Search America's historic newspaper pages from 1789-1924 or use the U.S. Newspaper Directory to find information about American newspapers published between 1690-present. Chronicling America is sponsored jointly by the
National Endowment for the Humanities and the Library of Congress. external link Learn more
Image provided by: University of Illinois at Urbana-Champaign Library, Urbana, IL
Newspaper Page Text
make these poor creatures be
"Will you let me talk to him?" he
"Will you promise not to "
He broke in on her appeal. "Have
not I already promised? Take me to
him. I will get the valise."
"jno: nor sne protested, "i muse
1 first find out if he will see you. I will
call vnn nn at 7 nnri tell vnu " And
pjj- not waiting for further words she
rose ana left tne place.
Whitbeck was torn with conflict
ing emotions. He was about to try
to save the man she loved, no doubt
a creature in no way worthy of such
a woman. When the time drew near
he stayed in his room, watching for
, uiie ring ul uie ituepiiuiie, uui uie
minutes ucKea on unui o ciock was
passed. He gave a start when it rang.
She had not been able until then to
persuade him to let Whitbeck come.
She would meet him at the uptown
side of the Fulton street subway sta
tion at 9 o'clock.
True to her word she was there
when Whitbeck appeared with the
valise. She took him several blocks
away to an old red brick house, and
letting herself in with a latchkey,
they were soon in a room at the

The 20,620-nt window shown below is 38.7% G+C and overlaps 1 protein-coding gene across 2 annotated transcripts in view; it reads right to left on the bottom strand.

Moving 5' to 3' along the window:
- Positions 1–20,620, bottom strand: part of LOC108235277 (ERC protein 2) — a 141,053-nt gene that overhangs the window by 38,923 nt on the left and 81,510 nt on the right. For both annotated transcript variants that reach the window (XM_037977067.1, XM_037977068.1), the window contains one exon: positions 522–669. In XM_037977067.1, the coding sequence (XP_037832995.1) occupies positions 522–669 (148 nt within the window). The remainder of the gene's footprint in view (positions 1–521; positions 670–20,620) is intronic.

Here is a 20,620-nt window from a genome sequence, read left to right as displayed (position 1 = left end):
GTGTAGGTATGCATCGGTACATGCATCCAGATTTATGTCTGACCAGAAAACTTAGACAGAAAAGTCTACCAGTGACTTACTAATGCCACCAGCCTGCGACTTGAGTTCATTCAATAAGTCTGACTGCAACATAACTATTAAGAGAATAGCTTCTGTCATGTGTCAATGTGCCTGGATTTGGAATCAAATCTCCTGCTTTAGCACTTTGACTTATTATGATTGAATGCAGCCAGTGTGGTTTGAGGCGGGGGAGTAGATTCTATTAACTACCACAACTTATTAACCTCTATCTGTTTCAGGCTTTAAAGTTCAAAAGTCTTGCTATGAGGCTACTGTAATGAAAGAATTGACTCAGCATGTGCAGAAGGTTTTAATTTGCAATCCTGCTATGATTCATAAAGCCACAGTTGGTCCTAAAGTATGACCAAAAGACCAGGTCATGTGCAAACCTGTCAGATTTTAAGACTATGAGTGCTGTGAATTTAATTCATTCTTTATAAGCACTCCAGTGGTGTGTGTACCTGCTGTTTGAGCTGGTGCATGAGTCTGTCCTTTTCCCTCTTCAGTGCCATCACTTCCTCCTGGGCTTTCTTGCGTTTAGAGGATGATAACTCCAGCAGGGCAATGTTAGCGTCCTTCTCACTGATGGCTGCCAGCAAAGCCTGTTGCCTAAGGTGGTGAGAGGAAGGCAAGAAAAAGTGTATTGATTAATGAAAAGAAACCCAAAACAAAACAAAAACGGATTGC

back. A young man with a set, de
fiant face met them.
"If you've come to preach to me,"
he said, "it's no use."
"I've not come for that I want to
(k xieip uu. jtxxivu me. x xueau n.
$r "Mary said you were that kind.
She's a god sister and "
Hk "Sister!" broke in Whitbeck.
"Yes, she was afraid to tell you
Whitbeck was too excited to listen.
Being so excited it is not easy to
chronicle how he asked her to be his
wife, how she consented and how the
brother-in-law became quite as val
uable in the office as she had been.
(Copyright, 1917, W. G. Chapman.)
There are 263,315 girl stenogra
phers and typewriters in the TJ. Si
IN GRANDMA'S FAVORITE SILK
By Betty Brown
Black taffeta becomes something
new and strange when built into
spring street suits. This ancient and
durable material is not for "grand
mothers, this season, but for blonde
beauties in their teens.
Consider the" shallow broad curie
of the neck of the pictured gown, for
you will have to get used to it,
whether you, admire it or not